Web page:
Also just curious, would it be possible to replace the tubing for transparent jobbies? Or would it be too much hassle to be worth it? haha
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# RE: RE: Coolit Vantage A.L.C. CPU CoolerDavid Ramsey 2012-07-17 10:00
Remember the additional fan would not be under the control of the control unit, so it would run at a constant speed.

Replacing the tubing would be almost impossible, since it's a sealed unit with no way to bleed it.
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# RE: RE: RE: Coolit Vantage A.L.C. CPU CoolerTom 2012-07-17 10:07
Yes I know it would only be constant, but couldn't that fan just run off the Q-Fan system on my motherboard and so respond to temperatures anyway?

And yeah, I guessed the tubing change would probably not work. Just a thought! ;)
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# Two Fan SetupTom 2012-07-19 11:38
Hi I found an article on the ECO version of the CoolIt. A guy managed to fit a second fan in a push pull setup using a PWM 4-Pin fan Y-Splitter. Do you think this would work on the Vantage and still be ok with the temp controls?
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# RE: Two Fan SetupDavid Ramsey 2012-07-19 12:43
Probably, but you'll just have to try it and see. You could ask Coolit, but they're gone now...
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# UpdateTom 2012-09-25 15:58
Hi, I know it been a while but thought this might be of use to you.
I wrote to CoolIT and they replied with this:

Thank you for contacting Technical Support concerning your wish to add a second fan for your Vantage ALC. I have created an account and opened a support case on your behalf.

I understand your wish to add a second fan to the product to create a Push / Pull for the air flow.

I will caution you that just adding a second fan, using a four pin Y splitter could cause a failure of the control card inside the pump head. This will not be deemed a warranty failure.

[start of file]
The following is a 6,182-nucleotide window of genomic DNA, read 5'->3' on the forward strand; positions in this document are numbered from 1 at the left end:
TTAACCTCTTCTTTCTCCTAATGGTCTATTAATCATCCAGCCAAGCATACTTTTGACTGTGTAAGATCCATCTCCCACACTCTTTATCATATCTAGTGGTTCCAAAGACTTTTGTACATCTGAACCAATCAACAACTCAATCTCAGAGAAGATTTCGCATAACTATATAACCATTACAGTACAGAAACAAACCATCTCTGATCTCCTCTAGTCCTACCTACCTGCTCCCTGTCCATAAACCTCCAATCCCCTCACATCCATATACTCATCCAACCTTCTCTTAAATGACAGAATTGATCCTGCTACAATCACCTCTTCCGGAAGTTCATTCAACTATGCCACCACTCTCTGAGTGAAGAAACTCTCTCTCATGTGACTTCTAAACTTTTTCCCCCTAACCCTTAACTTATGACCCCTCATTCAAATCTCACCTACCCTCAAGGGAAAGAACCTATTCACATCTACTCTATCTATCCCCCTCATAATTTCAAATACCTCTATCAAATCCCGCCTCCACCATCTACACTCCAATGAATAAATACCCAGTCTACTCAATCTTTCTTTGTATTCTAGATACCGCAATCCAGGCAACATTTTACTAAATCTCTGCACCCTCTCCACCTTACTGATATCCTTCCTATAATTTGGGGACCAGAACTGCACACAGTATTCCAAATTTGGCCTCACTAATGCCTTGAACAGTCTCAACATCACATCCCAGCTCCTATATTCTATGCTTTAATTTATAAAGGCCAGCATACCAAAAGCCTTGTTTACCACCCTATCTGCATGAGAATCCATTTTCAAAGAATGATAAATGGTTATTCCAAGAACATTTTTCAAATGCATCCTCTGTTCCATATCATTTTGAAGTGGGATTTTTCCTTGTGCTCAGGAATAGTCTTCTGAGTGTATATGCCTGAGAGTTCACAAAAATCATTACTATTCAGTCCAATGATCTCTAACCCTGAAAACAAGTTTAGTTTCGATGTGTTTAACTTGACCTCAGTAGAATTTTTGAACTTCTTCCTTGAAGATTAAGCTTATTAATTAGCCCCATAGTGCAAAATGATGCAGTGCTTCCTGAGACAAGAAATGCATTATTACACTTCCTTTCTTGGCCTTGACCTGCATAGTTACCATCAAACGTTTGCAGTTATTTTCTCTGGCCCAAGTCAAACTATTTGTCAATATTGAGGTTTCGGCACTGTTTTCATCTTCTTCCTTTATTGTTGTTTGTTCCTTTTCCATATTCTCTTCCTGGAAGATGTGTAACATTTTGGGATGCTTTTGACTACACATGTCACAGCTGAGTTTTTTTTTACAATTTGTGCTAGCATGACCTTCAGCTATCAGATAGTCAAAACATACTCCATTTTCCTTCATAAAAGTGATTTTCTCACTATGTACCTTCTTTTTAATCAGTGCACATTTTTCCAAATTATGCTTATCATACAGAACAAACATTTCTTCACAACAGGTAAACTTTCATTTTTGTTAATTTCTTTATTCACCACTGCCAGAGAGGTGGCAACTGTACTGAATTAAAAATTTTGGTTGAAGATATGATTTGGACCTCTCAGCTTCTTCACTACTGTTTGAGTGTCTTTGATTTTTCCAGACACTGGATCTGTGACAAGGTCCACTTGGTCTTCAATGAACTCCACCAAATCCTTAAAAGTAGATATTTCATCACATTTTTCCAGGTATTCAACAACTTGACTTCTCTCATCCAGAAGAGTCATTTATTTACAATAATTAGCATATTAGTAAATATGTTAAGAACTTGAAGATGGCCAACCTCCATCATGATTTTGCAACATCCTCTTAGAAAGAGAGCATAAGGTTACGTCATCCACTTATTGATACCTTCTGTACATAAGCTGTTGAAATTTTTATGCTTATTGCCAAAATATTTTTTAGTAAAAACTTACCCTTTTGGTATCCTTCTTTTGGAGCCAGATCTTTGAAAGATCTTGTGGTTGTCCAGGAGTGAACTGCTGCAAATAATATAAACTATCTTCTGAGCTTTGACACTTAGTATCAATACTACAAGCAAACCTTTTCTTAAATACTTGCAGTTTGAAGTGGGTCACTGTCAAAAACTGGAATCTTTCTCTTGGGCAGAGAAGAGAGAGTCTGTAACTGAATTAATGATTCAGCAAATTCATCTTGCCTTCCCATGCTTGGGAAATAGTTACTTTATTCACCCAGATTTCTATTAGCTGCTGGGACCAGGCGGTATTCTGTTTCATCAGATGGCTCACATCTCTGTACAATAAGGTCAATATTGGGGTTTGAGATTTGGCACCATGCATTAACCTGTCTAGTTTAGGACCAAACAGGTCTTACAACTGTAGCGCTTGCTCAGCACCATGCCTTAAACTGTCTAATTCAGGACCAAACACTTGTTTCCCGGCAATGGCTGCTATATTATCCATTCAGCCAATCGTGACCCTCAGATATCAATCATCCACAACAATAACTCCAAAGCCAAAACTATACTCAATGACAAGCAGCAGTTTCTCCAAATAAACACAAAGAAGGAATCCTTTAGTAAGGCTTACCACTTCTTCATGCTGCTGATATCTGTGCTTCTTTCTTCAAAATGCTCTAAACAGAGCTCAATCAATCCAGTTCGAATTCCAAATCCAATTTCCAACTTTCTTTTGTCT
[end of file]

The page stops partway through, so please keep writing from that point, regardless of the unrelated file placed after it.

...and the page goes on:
The maximum amperage draw through the control card is 1.3 amps. The specs for the Vantage ALC fan is 125 [email protected] 2700 RPM (0.66 amps).

Finding a PWM (four pin) Y splitter is very rare, although they are some available. If you are able to find one, you will need to remove the third TACH wire from one of the fan connectors. Otherwise the Vantage ALC will see both fans, add the two fans' rpm values together and attempt to lower the voltage.

I believe that this should give you some insight.

Thank you for your question,

Andrew Wildgoose

Service and Support Manager
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# SO TIRED OF BEEPING!TM B 2012-10-29 20:09
I love the idea about the CoolIt Vantage, it's a very nice setup and on paper just perfect.
But the bloody beeping below 19.5 degrees celsius is bull#, I live in Norway and the winter temperatures does of course send it below 15 degrees from a startup.
It beeps like a bus backing up, with no means of adjusting this temperature alarm or simply kill it.
It's going out of my computer tomorrow for a traditional fan and cooling. I bought it to get a silent machine, and this thing is about as loud as the back up alarm on my truck - if even for a few minutes, those minutes annoy too much.
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# FixableBruce 2012-10-29 21:06
A little silicone in the right spot (the buzzer diaphragm) would fix this.......
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# Beep beep!adVantage19.5 2013-11-11 01:25
I'm using this cooler for some time now, works fine except for the beeping. Every year now during Fall I will know when to put on a winter jacket because it'll beep briefly on boot. The time it beeps of course gets longer every day as it gets colder and the only way to quickly get it to shut up is to run something like Prime95. Afaik you can't change the alarm threshold and everybody just /shrugs when you ask about a solution. A classic case of: What were they thinking?!?